Concrete Growth at Roanoke Rapids Dam

By John A. Cima and Brian R. Reinicker

Roanoke Rapids Dam, located on the Roanoke River near Roanoke Rapids, N.C., is owned by Dominion Generation. The dam structures are a component of the 95-MW Roanoke Rapids Hydroelectric Project, a power generation facility regulated by the Federal Energy Regulatory Commission. The dam, completed in 1955, is classified as “high hazard potential” under FERC guidelines by virtue of potential loss of life and extensive property damage downstream should a failure occur.

When routine monitoring and inspection of the structure revealed that deformation was occurring over time, Dominion Generation and its partners found that concrete expansion caused by alkali- silica reactivity (ASR) was to blame.

Discovering the problem

The dam structure includes a gravity south non-overflow section (SNOS), service bay and powerhouse section, interior gravity non-overflow section, gated spillway and emergency spillway (ES) sections, and north non-overflow section.

Regular instrumentation monitoring and inspections of Roanoke Rapids Dam indicated the SNOS was experiencing some changes over time. Deformation monuments, first installed in 1985, had by 1995 indicated a pattern of downstream movement relative to other dam sections, prompting the installation of an inclinometer in 2000. Foundation piezometers showed a gradual increase, and seepage from the south abutment and entrance gallery showed a significant increase by the end of 2005.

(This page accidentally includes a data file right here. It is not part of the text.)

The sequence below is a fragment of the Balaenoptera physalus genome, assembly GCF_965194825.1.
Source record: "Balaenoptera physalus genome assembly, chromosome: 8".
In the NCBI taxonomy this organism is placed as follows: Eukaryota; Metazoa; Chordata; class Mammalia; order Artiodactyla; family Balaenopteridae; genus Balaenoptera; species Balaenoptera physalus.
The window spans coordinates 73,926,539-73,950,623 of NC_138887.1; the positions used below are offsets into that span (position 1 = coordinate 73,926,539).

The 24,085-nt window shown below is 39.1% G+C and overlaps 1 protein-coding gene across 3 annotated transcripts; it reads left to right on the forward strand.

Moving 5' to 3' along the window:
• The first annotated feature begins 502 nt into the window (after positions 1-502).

The downstream deformation amounted to up to 1.5 inches at Monument No. 3, while seepage quantities increased from a few gallons per minute (gpm) to more than 100 gpm between 2005 and 2008. Meanwhile, foundation piezometers in the SNOS showed a gradual increase of a couple feet from 1995 to 2005.

Longitudinal expansions caused by alkali-silica reactivity is to blame for increased leakage in the entrance gallery of Block S6 at Roanoke Rapids Dam.
Longitudinal expansions caused by alkali-silica reactivity is to blame for increased leakage in the entrance gallery of Block S6 at Roanoke Rapids Dam.

A two-phased investigation was performed by Gannett Fleming Inc. between 2006 and 2008 that included concrete coring and testing, down-hole imaging, underwater inspection, and installation of additional instrumentation – including additional piezometers, inclinometers and stress cells – to help identify and evaluate the observed progression of leakage, uplift pressure, concrete stresses and deformation. The results of the investigations led to the conclusion that the dam is undergoing concrete expansion due to ASR, most notable along the dam axis. Alkali in the cement reacts with silica in the concrete aggregate to form a gel that swells in the presence of water.

Downstream deformation and opening (as much as 2 inches) of a lift joint occurred in Blocks S3 through S8 of the SNOS as a result of the longitudinal expansion generated by ASR. Less severe cracking occurred along lift joints in Blocks 26 and 27 of the ES, adjacent to the north end of the gated spillway section. Analyses performed during the studies suggested that the ASR-induced expansion and associated deformations decreased the stability of the cracked SNOS and ES blocks at elevated reservoir levels.

Remedial design

Because these ASR-induced stresses were likely to continue to increase, Dominion retained Devine Tarbell & Associates (now HDR) in 2008 to design remedial measures to improve partial block stability of the SNOS and ES structures.

A 2008-2009 design evaluation included assessment of the condition of SNOS Blocks S3 through S9 and ES Blocks 26 and 27, as well as a reevaluation of the stability of these blocks in accordance with FERC’s Engineering Guidelines for the Evaluation of Hydropower Projects. It was concluded that the critical loading case controlling stability of the affected dam blocks is the probable maximum flood (PMF) condition and deep, multi-strand rock anchors were designed to stabilize these blocks to meet FERC factor of safety criteria.